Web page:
Historic Greensboro

by | Nov 20, 2013 | Real Estate

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Greensboro city was named in honor of a Revolutionary war General Nathanael Greene, who in 1781 commanded the American forces in the Battle of Guilford Court House. Despite losing the battle Greene’s men inflicted some serious damage on the British, causing their general Charles Cornwallis to pull out of the state altogether and head back to Virginia. Eventually combined American and French forces had him trapped in Virginia and after a twenty day siege he surrendered. Once North Carolina had joined the confederacy the city remained largely untouched during the Civil War. They had shortages of some supplies, such as clothing and medicine which were agitated by the blockade but during the final weeks of the Civil War Greensboro played a hugely significant role when, in 1865 General Beauregard was instructed prepare to defend the city. At the same time Jefferson Davis—the Confederate President—and all the remaining cabinet members met up at Greensboro with the intention of escaping overseas to avoid capture by Union forces. Therefore, Greensboro city has the bragging rights that it was last place in which they were all seen together.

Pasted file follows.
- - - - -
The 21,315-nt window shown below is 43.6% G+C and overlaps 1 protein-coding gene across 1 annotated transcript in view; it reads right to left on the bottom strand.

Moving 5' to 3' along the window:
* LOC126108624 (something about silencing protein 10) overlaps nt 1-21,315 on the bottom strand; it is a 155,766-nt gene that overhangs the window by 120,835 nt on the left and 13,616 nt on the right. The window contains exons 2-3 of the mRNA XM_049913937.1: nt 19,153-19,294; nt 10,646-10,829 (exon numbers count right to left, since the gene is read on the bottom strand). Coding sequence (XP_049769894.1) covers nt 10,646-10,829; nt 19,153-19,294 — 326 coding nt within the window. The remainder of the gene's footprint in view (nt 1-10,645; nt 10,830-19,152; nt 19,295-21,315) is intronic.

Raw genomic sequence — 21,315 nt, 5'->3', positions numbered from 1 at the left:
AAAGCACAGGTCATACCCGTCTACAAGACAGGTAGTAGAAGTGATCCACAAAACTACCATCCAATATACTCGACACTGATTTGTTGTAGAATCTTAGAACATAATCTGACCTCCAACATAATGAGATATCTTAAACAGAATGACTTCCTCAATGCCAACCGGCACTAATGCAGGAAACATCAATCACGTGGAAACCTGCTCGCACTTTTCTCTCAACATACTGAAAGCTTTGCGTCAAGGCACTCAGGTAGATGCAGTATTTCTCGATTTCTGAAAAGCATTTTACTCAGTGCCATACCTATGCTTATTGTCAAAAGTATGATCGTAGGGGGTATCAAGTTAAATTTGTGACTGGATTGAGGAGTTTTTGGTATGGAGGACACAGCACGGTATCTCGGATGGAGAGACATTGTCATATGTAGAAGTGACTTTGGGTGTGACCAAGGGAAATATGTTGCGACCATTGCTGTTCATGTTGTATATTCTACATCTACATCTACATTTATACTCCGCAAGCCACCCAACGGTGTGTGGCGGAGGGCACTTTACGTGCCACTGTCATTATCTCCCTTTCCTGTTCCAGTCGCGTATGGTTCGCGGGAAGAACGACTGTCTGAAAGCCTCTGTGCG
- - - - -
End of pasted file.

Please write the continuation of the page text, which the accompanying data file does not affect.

Industrialization and Growth

After the Civil War came the industrial revolution and the town of Greensboro saw some huge changes when Baltimore industrialists Caesar and Moses Cone establish textile mills and changed Greensboro into a city overnight. This in turn brought new people to area and saw homes for sale in Greensboro NC increase within a few years. New homes were built and sold, or rented to newcomers who had followed the industrial path to find work in larger cities. Of course, people wanted somewhere to live when they arrived and the housing market grew along with the rest of the city.

Nowadays property in Greensboro is on a slow increase of about 1.8% every two years or so. The current median price of a home is $126,000 but this is hampered with slightly higher than average crime rates. Greensboro personal crime risk is at 138 and the national average is 100, therefore making it somewhat unsafe to live in their current climate. Property crime is also higher than the national average at 158 but the local government and enforcement agencies are working on plans to lower this and bring the crime rates down.

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